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Words of wisdom + advice from women within our Sunny Side Up Life Community

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Flipping Clutter into Cash

by Shelly Longenecker

Sami asked me to share my experience of turning clutter into cash.  We have been married 22 years, have 4 kids, homeschool, and run our own business.  During our marriage, we have had definite ups and downs financially. I have always sold our extra stuff when we are done with it – both to free up the space and have the cash for other things.  But, I have also had to sell everything that isn’t nailed down to help make ends meet.  Over the years, I have very easily sold over $10,000 worth of stuff to help our family.  Sami asked me to share how I have been able to do that, so bear with me while I try to take 22 years of experience and boil it down into something concise and readable. 

Before I start selling things, I always have a general goal in mind.  Sometimes, it’s as simple as creating some extra cash for Christmas or being able to fund the next level of a kids’ hobby.  Other times, it’s to generate quick, serious cash to pay a large bill.  One time, we had to come up with $7,000 for an unexpected tax liability and we only had about a month to do it.  That was one of those times that I sold anything and everything I possibly could.  If I remember correctly, I sold $2,000- $3,000 of stuff that month.  I find it’s important for me to know my goal because it determines my desperation level.  If I just need to make a couple hundred dollars so I can buy my husband a fancy Christmas gift, my selling will be completely different than if I must generate thousands of dollars to avoid tax penalties.   

After I set my goal, I focus on developing the right mindset for selling.  Selling stuff isn’t easy. Honestly, it’s a pain and I always have to gear myself up for it. It takes a lot of time, energy, and patience.   The main thing that helps me at this stage is to remember my goal.  If I can keep my mind fixed on the goal, rather than the irritation of selling, it helps keep me positive.  I tell myself it’s a part-time job.  When I approach it as a legitimate financial enterprise, I can give it the time, energy, and patience that it needs to be successful.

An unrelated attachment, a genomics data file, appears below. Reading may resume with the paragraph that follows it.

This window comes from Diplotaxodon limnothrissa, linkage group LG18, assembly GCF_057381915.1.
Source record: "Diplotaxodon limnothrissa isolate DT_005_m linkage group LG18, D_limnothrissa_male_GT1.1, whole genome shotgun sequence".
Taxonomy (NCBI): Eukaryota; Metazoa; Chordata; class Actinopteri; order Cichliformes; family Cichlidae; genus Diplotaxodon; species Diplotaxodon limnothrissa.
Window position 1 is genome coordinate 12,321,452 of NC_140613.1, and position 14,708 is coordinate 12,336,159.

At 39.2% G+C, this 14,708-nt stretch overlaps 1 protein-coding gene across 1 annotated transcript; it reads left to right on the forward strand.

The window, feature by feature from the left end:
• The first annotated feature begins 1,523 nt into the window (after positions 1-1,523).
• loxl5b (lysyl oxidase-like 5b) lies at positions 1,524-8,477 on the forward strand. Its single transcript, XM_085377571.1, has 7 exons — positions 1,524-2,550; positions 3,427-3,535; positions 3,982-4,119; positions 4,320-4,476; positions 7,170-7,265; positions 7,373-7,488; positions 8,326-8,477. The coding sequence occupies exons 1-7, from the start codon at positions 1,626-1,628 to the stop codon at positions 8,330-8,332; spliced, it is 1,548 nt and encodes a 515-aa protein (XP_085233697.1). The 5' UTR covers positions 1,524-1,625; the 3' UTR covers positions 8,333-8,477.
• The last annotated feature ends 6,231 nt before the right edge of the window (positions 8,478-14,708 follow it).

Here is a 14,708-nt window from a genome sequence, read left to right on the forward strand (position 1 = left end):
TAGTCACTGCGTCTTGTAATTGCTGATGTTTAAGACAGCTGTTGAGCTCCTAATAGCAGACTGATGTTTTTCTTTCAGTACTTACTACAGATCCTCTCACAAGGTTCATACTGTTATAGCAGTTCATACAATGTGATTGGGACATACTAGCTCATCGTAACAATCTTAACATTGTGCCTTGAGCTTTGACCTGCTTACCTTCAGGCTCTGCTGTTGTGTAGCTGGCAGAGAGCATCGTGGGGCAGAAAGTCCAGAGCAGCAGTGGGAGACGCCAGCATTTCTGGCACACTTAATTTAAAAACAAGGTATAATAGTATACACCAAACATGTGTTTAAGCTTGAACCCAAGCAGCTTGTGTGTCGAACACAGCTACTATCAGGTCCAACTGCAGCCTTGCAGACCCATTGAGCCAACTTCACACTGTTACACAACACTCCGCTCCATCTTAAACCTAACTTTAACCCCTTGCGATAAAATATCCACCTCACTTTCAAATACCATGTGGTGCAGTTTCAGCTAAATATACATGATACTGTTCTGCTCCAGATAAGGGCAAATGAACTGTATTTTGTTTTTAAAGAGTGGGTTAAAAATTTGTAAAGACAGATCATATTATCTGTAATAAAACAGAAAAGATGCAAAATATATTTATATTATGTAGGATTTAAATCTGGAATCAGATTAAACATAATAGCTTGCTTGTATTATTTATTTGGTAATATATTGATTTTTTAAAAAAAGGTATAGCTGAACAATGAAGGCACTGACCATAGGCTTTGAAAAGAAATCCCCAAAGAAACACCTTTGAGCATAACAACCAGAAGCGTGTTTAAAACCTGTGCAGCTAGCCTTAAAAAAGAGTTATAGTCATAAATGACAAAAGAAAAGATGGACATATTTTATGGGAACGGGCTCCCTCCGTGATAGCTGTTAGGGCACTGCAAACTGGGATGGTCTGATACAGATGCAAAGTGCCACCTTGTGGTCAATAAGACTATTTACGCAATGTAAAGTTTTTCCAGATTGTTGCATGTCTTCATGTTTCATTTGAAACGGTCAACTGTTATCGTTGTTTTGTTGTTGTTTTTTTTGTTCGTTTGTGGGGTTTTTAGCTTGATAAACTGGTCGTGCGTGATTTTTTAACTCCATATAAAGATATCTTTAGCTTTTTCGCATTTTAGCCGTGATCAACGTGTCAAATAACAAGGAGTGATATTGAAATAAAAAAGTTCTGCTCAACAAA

Once I have the right mindset, I can make an action plan.  Of course, my action plan hinges heavily on my goal.  When I needed to generate thousands, my action plan involved a complete purge of my home, attic, and property.  After I did my purge, I could begin my listings.  When I want to generate a couple hundred dollars, I can usually just walk around my house and property just scanning for things and snatch up 5-10 things without purging.  More often than not, my selling is always preceded by purging – sometimes on a small scale (like 1 room or 1 child’s clothes) and sometimes it’s a complete purge.  Before I begin a purge, I read a few blogs on how to purge to give myself a good purging action plan and to gain some inspiration.   Purging doesn’t come naturally to me, so I definitely have to work on it.